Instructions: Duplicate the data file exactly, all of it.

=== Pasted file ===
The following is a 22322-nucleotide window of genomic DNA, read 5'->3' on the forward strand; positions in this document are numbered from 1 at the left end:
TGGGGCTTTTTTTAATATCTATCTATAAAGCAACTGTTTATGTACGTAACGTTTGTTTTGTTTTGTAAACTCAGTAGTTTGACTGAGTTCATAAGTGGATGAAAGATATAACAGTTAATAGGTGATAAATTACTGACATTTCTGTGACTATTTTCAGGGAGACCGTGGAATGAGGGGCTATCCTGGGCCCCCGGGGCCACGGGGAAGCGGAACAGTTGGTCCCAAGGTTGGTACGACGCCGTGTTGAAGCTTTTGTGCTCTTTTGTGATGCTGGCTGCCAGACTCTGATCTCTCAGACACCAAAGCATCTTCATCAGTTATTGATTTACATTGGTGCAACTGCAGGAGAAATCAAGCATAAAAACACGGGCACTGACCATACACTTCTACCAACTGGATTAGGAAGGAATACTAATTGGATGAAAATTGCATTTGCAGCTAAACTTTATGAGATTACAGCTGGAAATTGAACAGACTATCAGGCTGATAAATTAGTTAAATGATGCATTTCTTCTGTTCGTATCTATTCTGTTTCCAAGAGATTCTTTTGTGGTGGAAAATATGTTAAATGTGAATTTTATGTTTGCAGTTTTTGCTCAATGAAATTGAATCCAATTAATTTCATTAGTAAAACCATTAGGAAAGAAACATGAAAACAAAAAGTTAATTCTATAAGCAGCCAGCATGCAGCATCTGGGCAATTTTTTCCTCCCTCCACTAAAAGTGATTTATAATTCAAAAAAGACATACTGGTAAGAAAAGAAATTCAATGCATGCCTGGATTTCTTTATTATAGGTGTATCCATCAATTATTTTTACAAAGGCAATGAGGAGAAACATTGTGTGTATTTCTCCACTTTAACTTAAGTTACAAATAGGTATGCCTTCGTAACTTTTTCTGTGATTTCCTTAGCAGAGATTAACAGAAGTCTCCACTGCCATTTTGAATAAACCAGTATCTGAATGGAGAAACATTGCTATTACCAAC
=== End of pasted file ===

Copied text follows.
The following is a 22322-nucleotide window of genomic DNA, read 5'->3' on the forward strand; positions in this document are numbered from 1 at the left end:
TGGGGCTTTTTTTAATATCTATCTATAAAGCAACTGTTTATGTACGTAACGTTTGTTTTGTTTTGTAAACTCAGTAGTTTGACTGAGTTCATAAGTGGATGAAAGATATAACAGTTAATAGGTGATAAATTACTGACATTTCTGTGACTATTTTCAGGGAGACCGTGGAATGAGGGGCTATCCTGGGCCCCCGGGGCCACGGGGAAGCGGAACAGTTGGTCCCAAGGTTGGTACGACGCCGTGTTGAAGCTTTTGTGCTCTTTTGTGATGCTGGCTGCCAGACTCTGATCTCTCAGACACCAAAGCATCTTCATCAGTTATTGATTTACATTGGTGCAACTGCAGGAGAAATCAAGCATAAAAACACGGGCACTGACCATACACTTCTACCAACTGGATTAGGAAGGAATACTAATTGGATGAAAATTGCATTTGCAGCTAAACTTTATGAGATTACAGCTGGAAATTGAACAGACTATCAGGCTGATAAATTAGTTAAATGATGCATTTCTTCTGTTCGTATCTATTCTGTTTCCAAGAGATTCTTTTGTGGTGGAAAATATGTTAAATGTGAATTTTATGTTTGCAGTTTTTGCTCAATGAAATTGAATCCAATTAATTTCATTAGTAAAACCATTAGGAAAGAAACATGAAAACAAAAAGTTAATTCTATAAGCAGCCAGCATGCAGCATCTGGGCAATTTTTTCCTCCCTCCACTAAAAGTGATTTATAATTCAAAAAAGACATACTGGTAAGAAAAGAAATTCAATGCATGCCTGGATTTCTTTATTATAGGTGTATCCATCAATTATTTTTACAAAGGCAATGAGGAGAAACATTGTGTGTATTTCTCCACTTTAACTTAAGTTACAAATAGGTATGCCTTCGTAACTTTTTCTGTGATTTCCTTAGCAGAGATTAACAGAAGTCTCCACTGCCATTTTGAATAAACCAGTATCTGAATGGAGAAACATTGCTATTACCAAC